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Shielding patients have ‘unmet health needs and worsening mental health’

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COVID-19 has resulted in significant unmet health needs and worsening mental health among the more than four million people who were forced into shielding during the pandemic, according to new research.

Data from the charity the Health Foundation’s networked data lab (NDL) also showed there was a higher rate of deaths in this “clinically extremely vulnerable” group compared to the general population over the course of the pandemic.

Led by the charity, the NDL comprises experts from across the country, including the University of Aberdeen and NHS Grampian’s “Aberdeen Centre for Health Data Science”, who analysed the impact of shielding on health outcomes.

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Based on their findings, the Health Foundation is calling for the NHS to prioritise these patients to ensure that their conditions do not deteriorate further. 

When the first wave peaked in April 2020, the rate of deaths among the clinically vulnerable population was more than 2.5 times that of the general population (1 in 2500 or 0.039% compared to 1 in 7000 or 0.014%). 

By the end of August last year, the clinically extremely vulnerable population accounted for 19% of all deaths while only making up 4% of the total population of England,and the report found that demand for NHS care accumulated during the pandemic and has now translated into record hospital waiting lists and a huge backlog of care.

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Action is now needed by those planning the pandemic recovery locally and nationally, said the foundation, to better understand the needs of their clinically extremely vulnerable populations and ensure their needs are prioritised. 

The research also suggested there were significant issues in the way the shielding patient list was compiled, with a centralised algorithmic approach used nationally to identify the group, supplemented by local clinical judgement. Its authors note that, while this did ensure some level of consistency between regions, there has been significant variation across the UK in terms of the numbers of people who have been added to the shielded patient list.

This is due to differences in how the list has been compiled in different areas and the quality of data available, which, they say raises questions about how effectively the group was identified and whether everyone had access to the support they needed when they needed it.

Those who were not identified would have missed out on vital support such as food parcels delivered to homes, priority delivery slots for online grocery shopping, and a medicine delivery service. 

Dr Jess Butler, who led the Aberdeen leg of the project said: “Identifying clinically extremely vulnerable people with records was challenging. Clinicians in Grampian, across the acute sector and primary care, worked hard to identify those who were at risk and add them to the shielding list.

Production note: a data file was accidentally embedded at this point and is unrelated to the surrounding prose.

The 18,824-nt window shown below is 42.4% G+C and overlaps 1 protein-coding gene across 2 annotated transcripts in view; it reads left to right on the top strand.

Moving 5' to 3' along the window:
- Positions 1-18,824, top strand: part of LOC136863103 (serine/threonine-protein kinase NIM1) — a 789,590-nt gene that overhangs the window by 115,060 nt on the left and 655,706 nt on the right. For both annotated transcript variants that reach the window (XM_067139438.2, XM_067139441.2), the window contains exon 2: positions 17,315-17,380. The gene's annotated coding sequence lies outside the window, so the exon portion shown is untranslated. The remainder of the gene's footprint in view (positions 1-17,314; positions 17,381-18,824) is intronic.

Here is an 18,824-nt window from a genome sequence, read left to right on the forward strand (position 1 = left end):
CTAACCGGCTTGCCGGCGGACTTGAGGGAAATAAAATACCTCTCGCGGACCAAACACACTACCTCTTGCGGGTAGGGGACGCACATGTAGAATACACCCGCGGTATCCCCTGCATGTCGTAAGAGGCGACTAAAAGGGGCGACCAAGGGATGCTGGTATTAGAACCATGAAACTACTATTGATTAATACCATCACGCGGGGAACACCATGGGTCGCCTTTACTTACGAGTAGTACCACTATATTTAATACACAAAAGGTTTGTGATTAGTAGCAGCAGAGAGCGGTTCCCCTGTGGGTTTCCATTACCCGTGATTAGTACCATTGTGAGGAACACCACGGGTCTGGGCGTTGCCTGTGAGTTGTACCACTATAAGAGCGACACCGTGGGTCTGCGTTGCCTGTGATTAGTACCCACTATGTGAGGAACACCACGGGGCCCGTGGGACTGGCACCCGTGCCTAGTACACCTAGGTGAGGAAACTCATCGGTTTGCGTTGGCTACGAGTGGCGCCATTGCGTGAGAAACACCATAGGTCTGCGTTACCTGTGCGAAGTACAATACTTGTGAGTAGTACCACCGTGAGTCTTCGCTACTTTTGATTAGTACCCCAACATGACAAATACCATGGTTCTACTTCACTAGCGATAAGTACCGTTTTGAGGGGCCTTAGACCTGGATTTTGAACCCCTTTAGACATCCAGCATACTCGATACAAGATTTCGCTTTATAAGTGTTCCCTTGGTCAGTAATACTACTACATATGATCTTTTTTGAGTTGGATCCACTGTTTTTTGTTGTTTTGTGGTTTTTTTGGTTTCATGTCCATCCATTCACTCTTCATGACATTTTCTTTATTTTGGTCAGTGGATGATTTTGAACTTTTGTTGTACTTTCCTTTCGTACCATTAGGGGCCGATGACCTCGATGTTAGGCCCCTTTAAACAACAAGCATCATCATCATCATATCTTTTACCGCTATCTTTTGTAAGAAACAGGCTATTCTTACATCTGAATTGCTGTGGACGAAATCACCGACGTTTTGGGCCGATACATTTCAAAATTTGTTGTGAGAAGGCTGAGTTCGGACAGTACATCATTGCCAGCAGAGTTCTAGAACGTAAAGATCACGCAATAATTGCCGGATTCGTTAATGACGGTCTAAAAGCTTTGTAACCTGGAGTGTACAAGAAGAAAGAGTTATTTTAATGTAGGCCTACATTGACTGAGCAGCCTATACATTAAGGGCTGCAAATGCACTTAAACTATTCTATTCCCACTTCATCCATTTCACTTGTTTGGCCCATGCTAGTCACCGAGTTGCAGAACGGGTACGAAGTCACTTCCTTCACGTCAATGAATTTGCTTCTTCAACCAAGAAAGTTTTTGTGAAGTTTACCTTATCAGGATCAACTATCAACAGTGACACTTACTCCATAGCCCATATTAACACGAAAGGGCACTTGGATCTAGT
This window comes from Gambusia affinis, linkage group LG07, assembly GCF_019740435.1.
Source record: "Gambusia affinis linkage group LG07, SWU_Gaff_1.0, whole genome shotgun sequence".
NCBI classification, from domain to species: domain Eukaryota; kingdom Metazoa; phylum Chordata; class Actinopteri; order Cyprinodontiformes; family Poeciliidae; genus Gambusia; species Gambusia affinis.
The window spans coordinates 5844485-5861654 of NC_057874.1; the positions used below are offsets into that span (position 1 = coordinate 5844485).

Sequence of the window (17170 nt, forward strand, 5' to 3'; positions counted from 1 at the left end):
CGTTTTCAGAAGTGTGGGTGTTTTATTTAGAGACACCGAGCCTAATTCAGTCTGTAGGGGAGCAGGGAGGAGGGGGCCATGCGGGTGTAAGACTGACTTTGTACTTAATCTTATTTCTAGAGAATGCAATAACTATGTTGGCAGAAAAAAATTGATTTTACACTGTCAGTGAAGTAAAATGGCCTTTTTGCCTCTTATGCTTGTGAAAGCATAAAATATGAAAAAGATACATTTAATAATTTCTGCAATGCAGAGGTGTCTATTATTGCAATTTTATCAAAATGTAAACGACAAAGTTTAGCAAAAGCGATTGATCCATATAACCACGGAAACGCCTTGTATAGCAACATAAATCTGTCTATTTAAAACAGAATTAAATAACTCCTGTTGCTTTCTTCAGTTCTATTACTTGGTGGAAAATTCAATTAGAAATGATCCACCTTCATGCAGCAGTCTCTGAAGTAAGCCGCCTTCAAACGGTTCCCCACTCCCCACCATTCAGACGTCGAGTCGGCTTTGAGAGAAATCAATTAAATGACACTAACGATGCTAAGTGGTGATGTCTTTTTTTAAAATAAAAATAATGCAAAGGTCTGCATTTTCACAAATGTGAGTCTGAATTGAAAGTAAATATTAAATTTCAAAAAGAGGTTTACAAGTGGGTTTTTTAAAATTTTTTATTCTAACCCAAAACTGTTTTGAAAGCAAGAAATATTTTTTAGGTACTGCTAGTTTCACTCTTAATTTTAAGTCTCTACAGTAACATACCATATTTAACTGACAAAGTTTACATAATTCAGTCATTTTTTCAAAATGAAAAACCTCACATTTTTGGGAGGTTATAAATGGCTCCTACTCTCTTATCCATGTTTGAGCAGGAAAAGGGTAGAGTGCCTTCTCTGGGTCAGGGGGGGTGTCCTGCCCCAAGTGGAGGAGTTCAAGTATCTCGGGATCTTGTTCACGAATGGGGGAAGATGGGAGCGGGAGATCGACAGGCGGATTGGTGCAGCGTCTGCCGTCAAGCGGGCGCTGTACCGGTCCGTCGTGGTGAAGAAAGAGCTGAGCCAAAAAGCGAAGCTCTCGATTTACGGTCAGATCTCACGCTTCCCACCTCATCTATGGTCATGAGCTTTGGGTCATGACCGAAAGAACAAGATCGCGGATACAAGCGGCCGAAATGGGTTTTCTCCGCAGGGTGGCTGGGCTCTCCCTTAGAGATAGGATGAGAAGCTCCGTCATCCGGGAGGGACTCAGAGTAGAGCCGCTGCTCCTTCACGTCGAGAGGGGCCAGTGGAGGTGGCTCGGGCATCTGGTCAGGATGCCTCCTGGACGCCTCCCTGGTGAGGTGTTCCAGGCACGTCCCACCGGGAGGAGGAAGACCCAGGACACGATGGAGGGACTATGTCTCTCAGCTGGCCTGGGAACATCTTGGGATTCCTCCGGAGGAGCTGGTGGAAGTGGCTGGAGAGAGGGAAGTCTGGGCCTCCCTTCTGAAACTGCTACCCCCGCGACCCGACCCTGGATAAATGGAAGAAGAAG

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“This accounted for almost half of all people asked to shield and took a considerable amount of work. While this approach helped rapidly identify some individuals, there are limitations to an algorithm-driven approach.

“Greater access to data from general practice and better data sharing would improve identification. Investment in data sharing and data quality monitoring will be essential to improving the process.

“This is needed to provide the NHS with an accurate picture of the clinically extremely vulnerable population so that services can be designed and delivered to meet their needs.

“Better data is also needed so that in the event of future emergencies we can more effectively identify those at the highest risk of poor outcomes.”

Kathryn Marszalek, senior analytical manager at the Health Foundation, added: “Those who are clinically extremely vulnerable are, by definition, a high-risk group and the government took rapid steps to ensure that they would be protected during the pandemic.  “Despite this, they have seen worse rates of infection and death from Covid-19 and, having greater health care needs, have been particularly impacted by changes to NHS services during the pandemic. 

“However, the negative impact goes beyond the harm to their physical health. Over a period of 10 months, those advised to isolate at home have been unable to take part in usual activities, such as shopping for food, exercising, or seeing friends and family … Action is now needed by those planning the recovery at local and national levels to address the unmet need for NHS care and worsening mental health.

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“Further investment is urgently needed to ensure that in the event of a future health emergency, we can quickly, accurately and consistently identify individuals to enable rapid planning and delivery of relevant support.”

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